Peter Navarro, the blunt-talking senior trade adviser to President Donald Trump, called me Friday as his boss’ reelection campaign was set to touch down in Harrisburg on Saturday. Here are highlights of our conversation, arranged by subject matter and edited for clarity. My questions and comments are in italics.
Why did the suburbs turn away from Trump in 2018 and vote Democratic?
It is in many ways a reflection of the class warfare we’re seeing. Donald Trump has turned the Republican Party into the party of the working class.
If the Republicans are “working class,” who are the bosses?
We’re up against the four corners of the country. That’s Hollywood, Silicon Valley, Wall Street, and the NBA. They all see their fortunes rise with China. There’s too many people in the global elite in this country who want to make a fast and big buck in China, and they don’t care about blue-collar Americans.
You see the NBA athletes, they are elite activists trying to take the high moral ground in the USA, but they just ‘shut up and dribble’ in China.
The president has spent a lot of time in Pennsylvania. Why should people here vote for him?
The first thing is to draw the very clear distinction between the four years of President Trump bringing manufacturing back to Pennsylvania, and the 47 years Joe Biden pushed manufacturing offshore to Mexico and China. In 1994, Biden voted for NAFTA. He voted for including China in the World Trade Organization. Those two decisions led to hemorrhaging of thousands of factories and millions of manufacturing jobs …
Trump said he’d bring back coal, but the mines are still shutting. He said he’d bring back steel, but U.S. Steel is still waiting for your infrastructure plan. Hahnemann University Hospital shut waiting for your health plan. Our colleges are losing students because you cut visas. While economically advancing parts of Pennsylvania are voting Democratic, the declining sections support the president — a historic reversal. Why would a second term be better?
Tax cuts, deregulation, strategic dominance of energy, and fair trade deals, coupled with a stronger emphasis on buy-American/hire-American, plus a dramatic increase in the defense budget — those things propelled this economy to unparalleled prosperity. We had historic low rates of unemployment, including Blacks, Hispanics, veterans, women. That was our game plan.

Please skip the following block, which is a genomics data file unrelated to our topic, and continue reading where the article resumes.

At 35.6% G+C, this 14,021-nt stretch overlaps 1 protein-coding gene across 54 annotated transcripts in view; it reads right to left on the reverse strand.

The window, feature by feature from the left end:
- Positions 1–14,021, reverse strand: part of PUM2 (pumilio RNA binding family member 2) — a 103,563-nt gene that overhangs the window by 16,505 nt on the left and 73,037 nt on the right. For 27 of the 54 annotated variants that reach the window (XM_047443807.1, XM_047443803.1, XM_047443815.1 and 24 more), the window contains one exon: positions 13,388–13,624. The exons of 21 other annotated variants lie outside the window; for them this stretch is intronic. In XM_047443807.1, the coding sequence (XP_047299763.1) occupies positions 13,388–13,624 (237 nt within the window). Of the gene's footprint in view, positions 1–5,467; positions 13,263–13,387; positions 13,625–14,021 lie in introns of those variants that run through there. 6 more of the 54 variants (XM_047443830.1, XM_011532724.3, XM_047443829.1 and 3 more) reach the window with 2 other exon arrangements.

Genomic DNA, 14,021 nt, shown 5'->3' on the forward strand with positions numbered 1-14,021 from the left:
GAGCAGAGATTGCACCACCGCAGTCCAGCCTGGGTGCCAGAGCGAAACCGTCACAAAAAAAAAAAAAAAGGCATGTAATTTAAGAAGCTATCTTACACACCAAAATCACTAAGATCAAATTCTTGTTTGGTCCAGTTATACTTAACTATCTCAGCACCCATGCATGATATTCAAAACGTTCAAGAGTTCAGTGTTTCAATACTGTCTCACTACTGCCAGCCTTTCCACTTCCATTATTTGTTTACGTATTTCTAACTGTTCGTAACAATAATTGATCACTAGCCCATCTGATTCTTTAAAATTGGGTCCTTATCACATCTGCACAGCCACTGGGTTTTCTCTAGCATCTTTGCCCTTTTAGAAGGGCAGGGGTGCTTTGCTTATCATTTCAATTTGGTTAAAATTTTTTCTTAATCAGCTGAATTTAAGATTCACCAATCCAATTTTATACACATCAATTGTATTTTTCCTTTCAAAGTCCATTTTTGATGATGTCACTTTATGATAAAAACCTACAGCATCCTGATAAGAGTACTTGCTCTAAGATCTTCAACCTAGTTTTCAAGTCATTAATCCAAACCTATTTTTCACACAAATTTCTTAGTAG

To defeat the virus, we had to lock down the economy for a period of time, which created the worst, sharpest economic downturn in history.
We’re trying to fight our way back. We are launching a four-vector attack strategy. The heart of it is, “Make it here in the U.S.” Bring home our production.
You’re using the virus to rebuild the economy?
With four vectors: First, personal protective equipment, like goggles and masks. We’re trying to onshore that. We lose some jobs in the hotel industry but we’re picking up some jobs in the PPE industry.
[Second], we’re doing the same thing for testing enzymes, chemicals, peripherals like swabs.
Third, therapeutics. We are trying to make those here and provide some spur to our pharmaceuticals community.
Finally, a massive amount of funds going into vaccine development and delivery, which is going to require significant amounts of manufacturing for needles and injection systems.
Factories, agribusiness, nursing homes say they can’t find reliable American workers. The U.S. birthrate has collapsed. The average Pennsylvanian is now over 40, and the population is aging fast. When will it be time to allow more immigrants again?
We had the unemployment rate down to 3.5%. That’s the first time we saw blue-collar wages and wages for Hispanics and Blacks go up. That’s what we need to have a prosperous and stable society.
You know President Trump put a moratorium on foreign visas to the end of the year. I am not going to worry about opening the door to more immigration until we get unemployment back to 3.5%.
Only 10% of Americans still work in factories. If you help the factory owners and their big investment funds, how does that help everyone else (who have to pay more for made-in-U.S. products)?